posted on Apr, 5 2004 @ 10:58 AM
With starting third baseman Scott Spiezio opening the year on the disabled list with a back injury, the Mariners wanted another option in the infield.
They got one in Jolbert Cabrera, whom they acquired from the Dodgers for a pair of pitching prospects, Ryan Ketchner and Aaron Looper.
Cabrera, 31, is coming off by far the best season of his major league career. He hit .282/.332/.438 with six homers and 37 RBI in 128 games last year,
seeing time at all four infield and all three outfield positions. He has some pop and above-average speed, and he's a competent defender all over the
diamond. He still has to prove that his 2003 performance wasn't a fluke, as he's a .253/.303/.353 career hitter with nine homers, 98 RBI and 26 steals
in 448 games. Willie Bloomquist will start at third base on Opening Day, though Cabrera should also see time at the hot corner. He avoided arbitration
by signing a one-year, $1 million contract in January, which also contains a $1.5 million option for 2005. His departure from Los Angeles means that
Jose Hernandez will platoon with Alex Cora at second base.
Ketchner, who was born partially deaf and has 40 percent of his hearing, was named the USA Deaf Federation's 2003 co-athlete of the year. He's more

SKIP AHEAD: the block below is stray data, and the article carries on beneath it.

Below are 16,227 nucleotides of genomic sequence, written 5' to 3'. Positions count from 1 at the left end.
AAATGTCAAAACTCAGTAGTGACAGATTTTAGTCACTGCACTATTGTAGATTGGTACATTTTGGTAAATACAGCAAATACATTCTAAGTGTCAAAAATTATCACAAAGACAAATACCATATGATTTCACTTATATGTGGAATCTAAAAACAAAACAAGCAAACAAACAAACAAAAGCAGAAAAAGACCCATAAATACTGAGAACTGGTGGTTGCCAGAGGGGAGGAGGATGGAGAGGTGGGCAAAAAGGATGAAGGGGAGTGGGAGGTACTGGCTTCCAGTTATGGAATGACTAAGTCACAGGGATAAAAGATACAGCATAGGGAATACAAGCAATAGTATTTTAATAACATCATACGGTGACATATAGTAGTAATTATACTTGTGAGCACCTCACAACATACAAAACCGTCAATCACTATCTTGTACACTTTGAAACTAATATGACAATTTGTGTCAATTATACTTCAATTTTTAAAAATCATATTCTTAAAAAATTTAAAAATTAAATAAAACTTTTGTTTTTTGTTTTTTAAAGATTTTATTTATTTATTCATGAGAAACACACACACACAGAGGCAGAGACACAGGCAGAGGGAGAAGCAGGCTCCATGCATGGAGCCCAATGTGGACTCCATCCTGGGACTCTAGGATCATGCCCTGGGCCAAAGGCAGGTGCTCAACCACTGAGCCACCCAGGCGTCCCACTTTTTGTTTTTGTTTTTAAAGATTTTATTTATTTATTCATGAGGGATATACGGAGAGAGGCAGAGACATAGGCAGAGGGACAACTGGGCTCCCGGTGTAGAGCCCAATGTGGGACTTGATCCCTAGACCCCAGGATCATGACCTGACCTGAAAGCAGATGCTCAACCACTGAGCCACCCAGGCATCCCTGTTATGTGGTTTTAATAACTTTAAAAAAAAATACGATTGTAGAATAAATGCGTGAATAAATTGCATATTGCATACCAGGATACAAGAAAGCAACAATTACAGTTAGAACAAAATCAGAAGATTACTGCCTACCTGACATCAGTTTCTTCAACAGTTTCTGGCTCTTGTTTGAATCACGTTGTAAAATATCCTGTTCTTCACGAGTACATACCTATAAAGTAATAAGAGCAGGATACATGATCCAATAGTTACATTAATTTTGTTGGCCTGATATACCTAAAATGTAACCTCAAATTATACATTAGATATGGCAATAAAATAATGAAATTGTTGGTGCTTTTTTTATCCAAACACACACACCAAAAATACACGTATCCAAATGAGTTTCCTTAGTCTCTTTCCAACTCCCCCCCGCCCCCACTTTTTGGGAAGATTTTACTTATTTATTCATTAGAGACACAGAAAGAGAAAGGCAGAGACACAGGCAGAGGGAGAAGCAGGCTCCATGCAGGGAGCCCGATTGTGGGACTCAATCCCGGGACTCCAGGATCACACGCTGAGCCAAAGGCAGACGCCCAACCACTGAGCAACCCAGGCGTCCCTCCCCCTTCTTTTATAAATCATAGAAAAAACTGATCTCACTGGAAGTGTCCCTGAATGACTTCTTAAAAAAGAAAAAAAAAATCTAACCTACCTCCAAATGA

than just a human-interest story, as he's a legitimate left-handed pitching prospect. The 21-year-old signed as a 10th-round pick out of a Florida
high school in 2000. His stuff isn't overwhelming -- 85-88 mph fastball with life, ordinary slider, solid average changeup -- but his ability to
locate his pitches precisely and his deceptive delivery have allowed him to succeed throughout his pro career. He led the high Class A California
League in strikeouts (159 in 157 innings), strikeout-walk ratio (4.8) and shutouts (two) last year, when he was also the league's playoff MVP after
working 13 scoreless innings. He went 14-7, 3.45 in 31 games (22 starts), holding opponents to a .228 average and 10 homers in the most
hitter-friendly league in the minors. He'll begin this season in Double-A Jacksonville.
Looper, a 27-year-old right-hander, was a 30th-round pick out of Westark (Ark.) CC in 1997 and signed as a draft-and-follow after a year at Indian
Hills (Iowa) CC. The son of Mariners vice president for scouting and player development Benny Looper and the cousin of Mets reliever Braden Looper,
Aaron made his big league debut last August and had a 5.14 ERA in six appearances. He spent most of the year at Triple-A Tacoma, going 5-2, 3.11 with
five saves in 46 appearances. He had a 67-26 K-BB ratio in 75 innings, while opponents hit .247 with 10 homers. The Mariners lowered his arm angle to
a low-three-quarters slot in 2002, and it did wonders for the movement on Looper's fastball. He now throws a darting 88-92 mph sinker. His slider is
tough on righties, who batted .193 off him in Triple-A, but he needs a better changeup to combat lefties, who batted .328. He'll open 2004 at Triple-A